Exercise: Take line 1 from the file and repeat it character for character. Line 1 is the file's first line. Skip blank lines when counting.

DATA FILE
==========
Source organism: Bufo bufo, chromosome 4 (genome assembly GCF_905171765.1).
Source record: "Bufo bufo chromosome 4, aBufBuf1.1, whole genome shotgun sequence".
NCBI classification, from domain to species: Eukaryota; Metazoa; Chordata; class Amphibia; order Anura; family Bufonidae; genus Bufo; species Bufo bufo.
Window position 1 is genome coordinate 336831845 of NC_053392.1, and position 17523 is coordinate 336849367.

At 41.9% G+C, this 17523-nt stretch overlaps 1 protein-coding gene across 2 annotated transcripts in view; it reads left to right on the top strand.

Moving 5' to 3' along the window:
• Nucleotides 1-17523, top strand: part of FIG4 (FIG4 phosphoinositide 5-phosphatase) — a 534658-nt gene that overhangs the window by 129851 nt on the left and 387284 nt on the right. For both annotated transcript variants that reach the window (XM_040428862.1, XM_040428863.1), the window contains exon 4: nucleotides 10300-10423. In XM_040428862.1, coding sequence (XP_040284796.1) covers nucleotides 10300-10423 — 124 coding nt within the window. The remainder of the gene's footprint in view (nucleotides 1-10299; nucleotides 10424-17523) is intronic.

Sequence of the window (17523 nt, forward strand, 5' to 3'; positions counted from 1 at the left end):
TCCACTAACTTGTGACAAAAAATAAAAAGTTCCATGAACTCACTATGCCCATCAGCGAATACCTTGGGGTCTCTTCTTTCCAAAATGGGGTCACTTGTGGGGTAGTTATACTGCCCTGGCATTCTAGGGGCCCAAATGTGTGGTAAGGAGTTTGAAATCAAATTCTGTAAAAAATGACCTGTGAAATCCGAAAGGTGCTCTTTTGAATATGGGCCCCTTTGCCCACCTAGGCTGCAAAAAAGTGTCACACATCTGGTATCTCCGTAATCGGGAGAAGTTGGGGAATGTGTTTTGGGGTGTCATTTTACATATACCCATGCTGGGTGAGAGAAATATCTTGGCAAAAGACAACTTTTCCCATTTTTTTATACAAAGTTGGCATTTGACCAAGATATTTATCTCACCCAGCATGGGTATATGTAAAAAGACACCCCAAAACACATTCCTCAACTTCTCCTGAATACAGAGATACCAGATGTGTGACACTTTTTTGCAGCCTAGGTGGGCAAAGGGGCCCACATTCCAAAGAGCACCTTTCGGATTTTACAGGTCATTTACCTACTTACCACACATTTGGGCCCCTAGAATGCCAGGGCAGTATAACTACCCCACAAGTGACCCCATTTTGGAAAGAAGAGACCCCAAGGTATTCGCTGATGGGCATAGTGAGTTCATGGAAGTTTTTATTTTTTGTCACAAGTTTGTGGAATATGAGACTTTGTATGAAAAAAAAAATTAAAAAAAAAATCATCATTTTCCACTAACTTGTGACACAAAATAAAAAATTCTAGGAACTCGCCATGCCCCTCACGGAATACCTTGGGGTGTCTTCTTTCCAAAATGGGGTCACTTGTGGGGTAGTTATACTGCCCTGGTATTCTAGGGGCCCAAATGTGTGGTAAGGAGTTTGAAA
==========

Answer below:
Source organism: Bufo bufo, chromosome 4 (genome assembly GCF_905171765.1).